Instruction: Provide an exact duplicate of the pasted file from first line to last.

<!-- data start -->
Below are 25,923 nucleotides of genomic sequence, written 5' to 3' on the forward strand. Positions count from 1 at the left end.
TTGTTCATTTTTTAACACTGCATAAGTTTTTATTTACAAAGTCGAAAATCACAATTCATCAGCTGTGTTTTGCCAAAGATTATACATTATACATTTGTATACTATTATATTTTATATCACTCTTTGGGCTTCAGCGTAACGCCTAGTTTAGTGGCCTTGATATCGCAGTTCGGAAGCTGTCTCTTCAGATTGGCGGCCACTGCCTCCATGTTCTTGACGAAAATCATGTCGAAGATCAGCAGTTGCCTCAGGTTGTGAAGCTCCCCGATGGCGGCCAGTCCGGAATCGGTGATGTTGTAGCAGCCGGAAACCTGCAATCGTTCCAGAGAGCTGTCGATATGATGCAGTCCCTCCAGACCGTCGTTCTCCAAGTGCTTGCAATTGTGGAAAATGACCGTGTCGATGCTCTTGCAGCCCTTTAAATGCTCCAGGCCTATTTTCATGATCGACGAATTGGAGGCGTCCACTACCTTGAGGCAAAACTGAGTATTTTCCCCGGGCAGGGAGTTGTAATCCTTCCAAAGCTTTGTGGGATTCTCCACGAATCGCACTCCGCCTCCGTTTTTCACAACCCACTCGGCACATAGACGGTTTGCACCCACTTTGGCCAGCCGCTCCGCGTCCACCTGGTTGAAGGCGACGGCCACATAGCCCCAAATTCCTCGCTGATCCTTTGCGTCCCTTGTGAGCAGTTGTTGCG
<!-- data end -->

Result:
Below are 25,923 nucleotides of genomic sequence, written 5' to 3' on the forward strand. Positions count from 1 at the left end.
TTGTTCATTTTTTAACACTGCATAAGTTTTTATTTACAAAGTCGAAAATCACAATTCATCAGCTGTGTTTTGCCAAAGATTATACATTATACATTTGTATACTATTATATTTTATATCACTCTTTGGGCTTCAGCGTAACGCCTAGTTTAGTGGCCTTGATATCGCAGTTCGGAAGCTGTCTCTTCAGATTGGCGGCCACTGCCTCCATGTTCTTGACGAAAATCATGTCGAAGATCAGCAGTTGCCTCAGGTTGTGAAGCTCCCCGATGGCGGCCAGTCCGGAATCGGTGATGTTGTAGCAGCCGGAAACCTGCAATCGTTCCAGAGAGCTGTCGATATGATGCAGTCCCTCCAGACCGTCGTTCTCCAAGTGCTTGCAATTGTGGAAAATGACCGTGTCGATGCTCTTGCAGCCCTTTAAATGCTCCAGGCCTATTTTCATGATCGACGAATTGGAGGCGTCCACTACCTTGAGGCAAAACTGAGTATTTTCCCCGGGCAGGGAGTTGTAATCCTTCCAAAGCTTTGTGGGATTCTCCACGAATCGCACTCCGCCTCCGTTTTTCACAACCCACTCGGCACATAGACGGTTTGCACCCACTTTGGCCAGCCGCTCCGCGTCCACCTGGTTGAAGGCGACGGCCACATAGCCCCAAATTCCTCGCTGATCCTTTGCGTCCCTTGTGAGCAGTTGTTGCG